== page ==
4 Common Mistakes That Keep You From Getting an Offer On Your Home

Seller and agent expectations are a bit crazy these days. If an offer is not received within the first few days, they often think something is wrong.

The reality is that not all homes sell in the first week and with multiple offers. In fact most don’t.

If your home’s been on the market awhile, or will be on the market soon, here are some all-too-common mistakes to avoid when selling your home. (I’ll skip the obvious like keeping the home clean, etc.)

1. Not making the home easy to show – Sellers often put unnecessary roadblocks in place that make the home difficult to show. I know when I go to show homes, if I have to make an appointment with the agent, or it’s only available on certain days and certain hours, I’m less likely to be able to show the home. When I work with relocating buyers, I’m often the one to choose what we see since they don’t know the area. Agents will skip your house if there are too many restrictions. You need traffic to get an offer. Try to make your home available as much as you can.

Solution: The best option to get the most traffic is to use a lockbox and schedule the showings with the owner. Otherwise you have to hope that your agent is free at the time the buyer wants to see the house. If not, you may lose the showing. I know using a lockbox or not having your agent present is not always a possibility, but if you can make it work, you’ll definitely increase your showings.

Fun Fact: When an agent uses the lockbox, their name and contact info is registered so if there’s ever a problem (which is extremely rare), we can always track them down.

2. Suffocating the buyer at the showing – Nothing makes buyers more uncomfortable than a hovering listing agent and/or seller. Having the agent or homeowner follow the buyer around makes them feel uncomfortable and less likely to really evaluate the home and get the emotional excitement needed to make an offer. You want the buyer to imagine what it would be like to live there. Once you start talking, you’ve now taken them out of that moment to focus on something that really doesn’t matter.

Solution: The best strategy is to let them take it all in and wander about feeling comfortable and with enough space to imagine themselves living there. Go for a walk or hang out in the backyard. Once they’ve had the chance to take in the house, then it can be helpful to mention a few highlights and answer some questions (preparing a feature sheet with the upgrades can be helpful too). But be careful not to oversell, as soon as a buyer feels they are being sold to, they immediately become uncomfortable and often tune out. I’ve seen it hundreds of times and I’ve had buyers tell me that hundreds of times.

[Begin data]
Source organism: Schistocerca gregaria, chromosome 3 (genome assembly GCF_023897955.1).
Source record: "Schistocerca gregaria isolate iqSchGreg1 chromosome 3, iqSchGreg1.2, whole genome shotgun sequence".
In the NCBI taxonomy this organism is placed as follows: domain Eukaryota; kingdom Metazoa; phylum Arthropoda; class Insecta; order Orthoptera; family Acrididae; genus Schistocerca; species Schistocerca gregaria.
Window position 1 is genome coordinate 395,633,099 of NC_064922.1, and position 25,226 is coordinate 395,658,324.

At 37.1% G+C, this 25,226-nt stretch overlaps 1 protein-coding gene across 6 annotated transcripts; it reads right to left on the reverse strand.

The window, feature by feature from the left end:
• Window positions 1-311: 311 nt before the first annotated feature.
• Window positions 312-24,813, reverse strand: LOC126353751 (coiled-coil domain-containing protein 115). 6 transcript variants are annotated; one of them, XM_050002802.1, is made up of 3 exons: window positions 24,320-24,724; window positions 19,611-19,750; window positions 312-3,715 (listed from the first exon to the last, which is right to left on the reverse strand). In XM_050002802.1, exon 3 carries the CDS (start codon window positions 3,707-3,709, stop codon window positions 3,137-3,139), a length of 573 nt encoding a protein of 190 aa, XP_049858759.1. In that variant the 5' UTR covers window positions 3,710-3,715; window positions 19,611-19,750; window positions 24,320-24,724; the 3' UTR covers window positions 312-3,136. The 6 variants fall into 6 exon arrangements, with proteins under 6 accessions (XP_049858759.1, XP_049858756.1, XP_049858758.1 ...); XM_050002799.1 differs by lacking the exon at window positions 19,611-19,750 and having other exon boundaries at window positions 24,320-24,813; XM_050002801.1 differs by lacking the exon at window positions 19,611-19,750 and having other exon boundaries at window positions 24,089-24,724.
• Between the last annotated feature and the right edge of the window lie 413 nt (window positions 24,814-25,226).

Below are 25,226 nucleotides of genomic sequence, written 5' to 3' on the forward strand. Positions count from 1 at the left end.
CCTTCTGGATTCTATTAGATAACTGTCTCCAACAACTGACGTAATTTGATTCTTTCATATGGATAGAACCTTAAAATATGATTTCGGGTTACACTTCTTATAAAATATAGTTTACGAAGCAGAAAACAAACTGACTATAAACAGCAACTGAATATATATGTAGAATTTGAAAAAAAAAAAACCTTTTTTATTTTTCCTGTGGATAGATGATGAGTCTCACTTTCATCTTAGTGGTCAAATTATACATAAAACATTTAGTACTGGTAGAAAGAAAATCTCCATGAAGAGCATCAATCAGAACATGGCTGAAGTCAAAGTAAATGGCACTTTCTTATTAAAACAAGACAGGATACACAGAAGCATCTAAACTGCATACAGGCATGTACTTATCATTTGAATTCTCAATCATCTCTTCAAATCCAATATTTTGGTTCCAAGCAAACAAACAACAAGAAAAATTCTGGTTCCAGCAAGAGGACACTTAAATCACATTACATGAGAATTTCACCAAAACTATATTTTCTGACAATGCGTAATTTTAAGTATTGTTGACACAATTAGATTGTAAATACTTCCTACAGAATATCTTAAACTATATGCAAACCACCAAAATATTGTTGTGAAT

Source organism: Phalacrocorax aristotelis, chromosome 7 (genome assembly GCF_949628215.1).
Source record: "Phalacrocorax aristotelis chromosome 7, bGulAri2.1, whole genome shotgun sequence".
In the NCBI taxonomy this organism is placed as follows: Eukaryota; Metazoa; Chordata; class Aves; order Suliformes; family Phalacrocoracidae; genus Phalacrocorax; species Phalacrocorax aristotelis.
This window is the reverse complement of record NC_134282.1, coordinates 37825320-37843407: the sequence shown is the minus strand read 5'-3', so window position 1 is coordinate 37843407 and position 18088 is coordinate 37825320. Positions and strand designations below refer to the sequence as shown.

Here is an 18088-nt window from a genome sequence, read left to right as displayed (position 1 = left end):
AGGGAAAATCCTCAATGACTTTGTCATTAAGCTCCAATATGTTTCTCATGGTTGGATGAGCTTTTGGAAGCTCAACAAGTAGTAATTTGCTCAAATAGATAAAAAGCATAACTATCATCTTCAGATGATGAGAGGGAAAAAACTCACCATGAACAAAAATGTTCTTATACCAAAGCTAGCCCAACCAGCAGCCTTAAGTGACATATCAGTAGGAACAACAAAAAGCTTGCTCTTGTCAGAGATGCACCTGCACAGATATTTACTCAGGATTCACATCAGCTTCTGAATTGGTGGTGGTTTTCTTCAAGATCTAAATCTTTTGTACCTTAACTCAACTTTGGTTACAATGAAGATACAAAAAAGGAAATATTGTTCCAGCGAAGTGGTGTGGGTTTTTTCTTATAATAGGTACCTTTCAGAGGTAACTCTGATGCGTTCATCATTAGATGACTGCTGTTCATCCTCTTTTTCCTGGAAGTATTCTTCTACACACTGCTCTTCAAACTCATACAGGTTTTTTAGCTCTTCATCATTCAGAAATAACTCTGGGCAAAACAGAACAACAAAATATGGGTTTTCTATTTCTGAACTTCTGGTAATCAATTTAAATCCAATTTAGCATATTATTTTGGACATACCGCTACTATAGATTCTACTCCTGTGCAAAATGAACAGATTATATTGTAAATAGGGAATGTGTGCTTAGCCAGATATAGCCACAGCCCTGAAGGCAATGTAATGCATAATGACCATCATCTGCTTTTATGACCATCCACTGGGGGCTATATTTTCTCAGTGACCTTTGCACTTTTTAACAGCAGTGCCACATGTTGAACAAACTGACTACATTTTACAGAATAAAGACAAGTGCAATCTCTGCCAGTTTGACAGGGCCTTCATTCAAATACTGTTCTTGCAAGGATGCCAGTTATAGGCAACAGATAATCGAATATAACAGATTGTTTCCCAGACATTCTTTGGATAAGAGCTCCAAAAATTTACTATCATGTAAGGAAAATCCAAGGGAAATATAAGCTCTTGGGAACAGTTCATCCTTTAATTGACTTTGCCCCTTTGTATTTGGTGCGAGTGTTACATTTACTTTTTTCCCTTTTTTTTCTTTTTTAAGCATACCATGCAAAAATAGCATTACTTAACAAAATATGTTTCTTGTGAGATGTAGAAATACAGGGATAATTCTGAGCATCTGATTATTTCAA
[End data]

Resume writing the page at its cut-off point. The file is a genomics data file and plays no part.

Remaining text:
3. Not doing the right marketing – I have news for you – open houses and print ads won’t sell your home. The reason agents do them is to attract buyers for other homes, not your home. Besides the MLS, the online portals (Realtor.com, Zillow, etc) are the best tools to attract buyers, especially from other areas. That’s where the buyers are. Newspaper ads, magazine ads and other forms of advertising are completely ineffective. In fact my office recently eliminated all print advertising as it is no longer effective. Online marketing is where it’s at. The more online tools you give them, the better off you’ll be.

Solution: High quality professional pictures are an absolute necessity. Drone photography and a 3D Tour are also great marketing tools for the right property. I’ve received a lot of positive feedback from buyers since I started using those tools especially out of town buyers who want to get a sense of the layout. Don’t hire an agent who’s not willing to hire professionals. Your online marketing is an essential tool to finding the right buyer.

4. Putting out a negative vibe – Homes do have an energy to them and buyers and agents sense that. Homes that look neglected, are half vacant, or have an unfriendly seller give off a negative vibe. I worked with a seller once who just hated most real estate agents (no comment please), but he insisted on being at the showings. You could sense his disdain when you walked in the house. He acted like every showing was an inconvenience and he would literally become angry if the buyer didn’t want to make an offer. As you can imagine, the home never sold and the seller gave up.

Solution: First impression is key. The decision whether or not a buyer would even consider your home is made in the first 15 seconds they walk in your house. You want it to smell good, look good, and be bright and open. I wrote a blog here covering what improvements you should do and what you shouldn’t do when getting your home ready for sale.


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